One of the most common symptoms of pregnancy is nausea, which usually occurs in pregnant females after eating a meal. Nausea is more commonly present in the first trimester and it usually disappears in the second trimester. The symptoms of nausea after eating pregnancy can be significantly reduced by following some treatments discussed in the article.

Nausea After Eating Pregnancy:What Are the Causes?

The exact cause of nausea after eating during pregnancy is not known for sure; however, it is probably due to combination of many physical and hormonal changes occurring in your body. Some possible causes of nausea during pregnancy include:

Human Chorionic Gonadotropin (hCG)

There is a rapid rise in the level of this hormone during early months of pregnancy. How hCG causes nausea is not known; however, nausea is at its peak when the levels of hCG rise. Moreover, females have higher hCG levels such as carrying multiples, have higher rates of symptoms of nausea and vomiting.



The levels of estrogen also rise rapidly during early months of pregnancy making it another possible cause.


An Increased Sensitivity to Smell and Odors

To a pregnant female, the gag reflex is triggered by certain aromas instantly. According to some researchers this may occur due to higher levels of estrogen; however, no one is sure about this.


A Sensitive Stomach

Some female’s gastrointestinal tracts are more sensitive to the physical and hormonal changes that occur during early pregnancy. Also, according to some research, females who have a bacterium referred to as Helicobacter pylori in their stomach are more prone to suffer from nausea and vomiting. However, this link is not confirmed by all studies.



According to some researchers, certain females are predisposed psychologically to have nausea during pregnancy as an adverse effect of stress. However, this theory is not supported by any conclusive evidence. Of course, you may start feeling more stressed if you are constantly having nausea or vomiting.

How to Ease Nausea After Eating Pregnancy

A mild case of nausea after eating during pregnancy can be helped by some simple measures. Though many of the suggestions described below are not supported by conclusive evidence, still midwives and obstetricians recommend them commonly.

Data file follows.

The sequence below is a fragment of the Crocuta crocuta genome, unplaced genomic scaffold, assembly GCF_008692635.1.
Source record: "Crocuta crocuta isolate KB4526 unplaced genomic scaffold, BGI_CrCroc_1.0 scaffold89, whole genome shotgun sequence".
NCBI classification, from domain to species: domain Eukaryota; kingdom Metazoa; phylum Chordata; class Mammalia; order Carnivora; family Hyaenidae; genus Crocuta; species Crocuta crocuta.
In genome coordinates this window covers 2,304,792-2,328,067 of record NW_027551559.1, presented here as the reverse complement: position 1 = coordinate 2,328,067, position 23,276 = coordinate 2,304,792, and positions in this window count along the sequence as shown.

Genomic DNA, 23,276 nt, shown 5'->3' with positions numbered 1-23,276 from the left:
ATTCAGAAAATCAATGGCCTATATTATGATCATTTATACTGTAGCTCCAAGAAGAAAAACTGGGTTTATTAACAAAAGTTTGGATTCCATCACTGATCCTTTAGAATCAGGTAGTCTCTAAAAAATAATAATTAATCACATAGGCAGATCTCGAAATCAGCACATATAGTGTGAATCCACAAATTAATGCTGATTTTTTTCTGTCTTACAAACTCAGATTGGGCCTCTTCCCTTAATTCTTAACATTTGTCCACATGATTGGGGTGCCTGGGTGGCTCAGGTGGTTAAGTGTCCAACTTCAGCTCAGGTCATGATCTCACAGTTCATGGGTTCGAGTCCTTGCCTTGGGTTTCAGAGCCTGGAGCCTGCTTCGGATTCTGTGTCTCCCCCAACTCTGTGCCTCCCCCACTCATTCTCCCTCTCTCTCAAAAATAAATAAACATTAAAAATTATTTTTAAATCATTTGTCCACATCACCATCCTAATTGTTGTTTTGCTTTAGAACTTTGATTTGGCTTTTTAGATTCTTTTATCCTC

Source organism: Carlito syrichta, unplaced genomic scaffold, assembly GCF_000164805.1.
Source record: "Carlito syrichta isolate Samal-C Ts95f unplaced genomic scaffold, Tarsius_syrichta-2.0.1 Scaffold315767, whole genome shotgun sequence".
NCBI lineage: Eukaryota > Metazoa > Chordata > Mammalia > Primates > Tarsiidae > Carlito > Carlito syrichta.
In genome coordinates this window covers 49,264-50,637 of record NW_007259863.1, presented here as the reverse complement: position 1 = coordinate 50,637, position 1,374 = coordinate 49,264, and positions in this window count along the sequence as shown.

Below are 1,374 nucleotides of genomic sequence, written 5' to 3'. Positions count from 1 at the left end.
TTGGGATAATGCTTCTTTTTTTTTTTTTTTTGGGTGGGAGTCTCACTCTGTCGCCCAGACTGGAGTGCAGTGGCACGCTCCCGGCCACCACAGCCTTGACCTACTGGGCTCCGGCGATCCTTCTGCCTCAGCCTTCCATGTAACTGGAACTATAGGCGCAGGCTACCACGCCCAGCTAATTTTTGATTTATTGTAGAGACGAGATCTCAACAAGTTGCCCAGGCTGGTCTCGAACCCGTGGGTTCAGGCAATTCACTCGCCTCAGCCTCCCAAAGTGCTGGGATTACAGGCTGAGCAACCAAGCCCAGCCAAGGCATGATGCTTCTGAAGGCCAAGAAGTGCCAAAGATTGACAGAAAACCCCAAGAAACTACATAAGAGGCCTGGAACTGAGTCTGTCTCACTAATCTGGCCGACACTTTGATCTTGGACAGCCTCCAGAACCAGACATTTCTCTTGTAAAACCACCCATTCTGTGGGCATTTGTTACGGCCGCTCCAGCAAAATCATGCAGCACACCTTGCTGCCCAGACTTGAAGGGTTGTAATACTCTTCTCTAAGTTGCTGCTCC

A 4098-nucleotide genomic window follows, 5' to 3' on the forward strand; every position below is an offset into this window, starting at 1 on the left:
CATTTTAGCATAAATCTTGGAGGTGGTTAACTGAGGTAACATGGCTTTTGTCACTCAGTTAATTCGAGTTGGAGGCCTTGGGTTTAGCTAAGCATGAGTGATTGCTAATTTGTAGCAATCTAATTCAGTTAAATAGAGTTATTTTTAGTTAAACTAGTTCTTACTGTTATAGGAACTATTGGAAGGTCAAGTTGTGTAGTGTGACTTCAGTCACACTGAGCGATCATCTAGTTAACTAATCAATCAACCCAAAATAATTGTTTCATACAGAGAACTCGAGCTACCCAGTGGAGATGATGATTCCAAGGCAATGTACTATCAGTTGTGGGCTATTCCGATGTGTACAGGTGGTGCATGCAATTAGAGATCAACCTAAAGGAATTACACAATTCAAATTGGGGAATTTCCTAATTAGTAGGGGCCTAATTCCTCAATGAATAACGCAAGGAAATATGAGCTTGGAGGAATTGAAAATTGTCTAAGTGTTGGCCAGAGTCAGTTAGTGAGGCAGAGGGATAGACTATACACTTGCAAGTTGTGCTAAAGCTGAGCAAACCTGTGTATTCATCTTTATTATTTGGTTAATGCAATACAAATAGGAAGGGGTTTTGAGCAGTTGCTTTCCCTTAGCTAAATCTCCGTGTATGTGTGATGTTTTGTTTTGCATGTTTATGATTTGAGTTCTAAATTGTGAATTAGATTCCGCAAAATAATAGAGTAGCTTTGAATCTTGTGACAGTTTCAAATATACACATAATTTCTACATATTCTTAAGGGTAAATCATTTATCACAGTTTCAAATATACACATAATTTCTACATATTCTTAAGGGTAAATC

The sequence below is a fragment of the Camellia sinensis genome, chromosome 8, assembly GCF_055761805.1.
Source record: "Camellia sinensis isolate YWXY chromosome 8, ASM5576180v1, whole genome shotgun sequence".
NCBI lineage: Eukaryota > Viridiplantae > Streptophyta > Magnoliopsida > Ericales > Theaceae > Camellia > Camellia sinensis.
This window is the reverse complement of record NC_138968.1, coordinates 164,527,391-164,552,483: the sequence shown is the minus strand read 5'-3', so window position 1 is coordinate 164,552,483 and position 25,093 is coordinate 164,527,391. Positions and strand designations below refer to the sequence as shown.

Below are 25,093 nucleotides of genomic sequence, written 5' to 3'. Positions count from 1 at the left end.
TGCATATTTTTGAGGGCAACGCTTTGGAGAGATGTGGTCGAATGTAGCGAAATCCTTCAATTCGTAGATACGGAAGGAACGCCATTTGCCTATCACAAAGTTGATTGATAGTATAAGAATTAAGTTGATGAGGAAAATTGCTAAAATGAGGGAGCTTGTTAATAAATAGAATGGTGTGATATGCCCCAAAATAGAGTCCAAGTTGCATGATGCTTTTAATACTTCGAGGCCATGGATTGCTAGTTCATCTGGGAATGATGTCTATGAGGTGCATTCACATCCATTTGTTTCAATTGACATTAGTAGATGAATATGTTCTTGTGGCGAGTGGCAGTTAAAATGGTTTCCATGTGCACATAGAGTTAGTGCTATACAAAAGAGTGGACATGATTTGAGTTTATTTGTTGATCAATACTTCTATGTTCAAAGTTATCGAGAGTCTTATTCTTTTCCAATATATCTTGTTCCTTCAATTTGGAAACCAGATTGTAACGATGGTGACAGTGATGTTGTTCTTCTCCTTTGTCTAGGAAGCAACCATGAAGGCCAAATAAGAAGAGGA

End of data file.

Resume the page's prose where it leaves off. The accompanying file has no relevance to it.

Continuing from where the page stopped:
• Eating small, frequent snacks and meals throughout the day is recommended. This makes sure that you are never starving. Complex carbohydrates and high-protein foods are especially helpful. Eat slowly and savor every bite.

  • Simple snacks including crackers can be kept by your bed. You can nibble on a few of them when you first awake in the morning and then rest for another 20-30 minutes before getting up from the bed. You may also feel better by snacking on crackers if you wake up with nausea in the middle of the night.

  • Try and avoid smells and foods that trigger nausea. If that amounts to almost everything, it’s fine to eat the few eatables that appeal to you for the time your nausea lasts, even if it don’t make a perfectly balanced diet.

  • Try and eat food at room temperature or cold as foods tend to have a stronger aroma when they are hot.

  • You should avoid fried and fatty foods, which require long time to digest. Also avoid acidic, spicy foods which may irritate your digestive tract. Try to stick to bland food as much as possible.

  • Try ginger, which is an alternative remedy that is useful in settling stomach and relieving nausea. Grate fresh ginger into hot boiling water to prepare ginger tea or you can also try crystallized ginger or ginger candies. Ginger root is also available as powder in the form of a capsule; however, discuss with your healthcare provider before ingesting them.

  • Some females get relief from sucking peppermint candies or sipping peppermint tea, especially after eating a meal.

  • Try ingesting your prenatal vitamins just before bed or with food. If you get nausea from a prenatal vitamin, ask your healthcare provider if you can stop ingesting it till your nausea is better; however, ask your physician about ingesting a supplement containing folic acid to decrease the risk of neural tube defects in your baby.



  • Try and drink fluids mostly in between meals. You may find that cold, carbonated drinks are better tolerated. If you are having excessive vomiting, you can try drinking a sports drink that has salt, glucose and potassium so you can replace the lost electrolytes.

  • Avoid drinking too much at a time as it will make your stomach full and you will feel less hunger for foods. It is best to sip fluids all through the day. You can use a straw if you find sipping uncomfortable.


Lifestyle Change

  • Don’t lie down, especially on your left side after eating as it may slow your digestion.

  • In the morning, get up slowly; spending a few minutes sitting on the bed may also be helpful in reducing the nausea.

  • Rinse your mouth and brush your teeth after eating.

  • Getting fresh air by taking a walk or standing by an open window may ease your nausea.

  • Take time out to relax and take naps whenever you can.


Other Remedies

  • You can try hypnosis. Though no definitive evidence is present that it helps with nausea but it has been found to be effective in relieving nausea during chemotherapy.

  • You can try using an acupressure band, which is a soft cotton wrist band. This device has been designed to combat seasickness and has helped ease off morning sickness in some pregnant females.

  • You can visit an acupuncturist who has experience of treating nausea after eating pregnancy.

  • You can also try aromatherapy. Some females find scents of lemon, orange, or mint useful in easing nausea. You can put a drop of an essential oil on a hanky and smell it when you start feeling nauseated.


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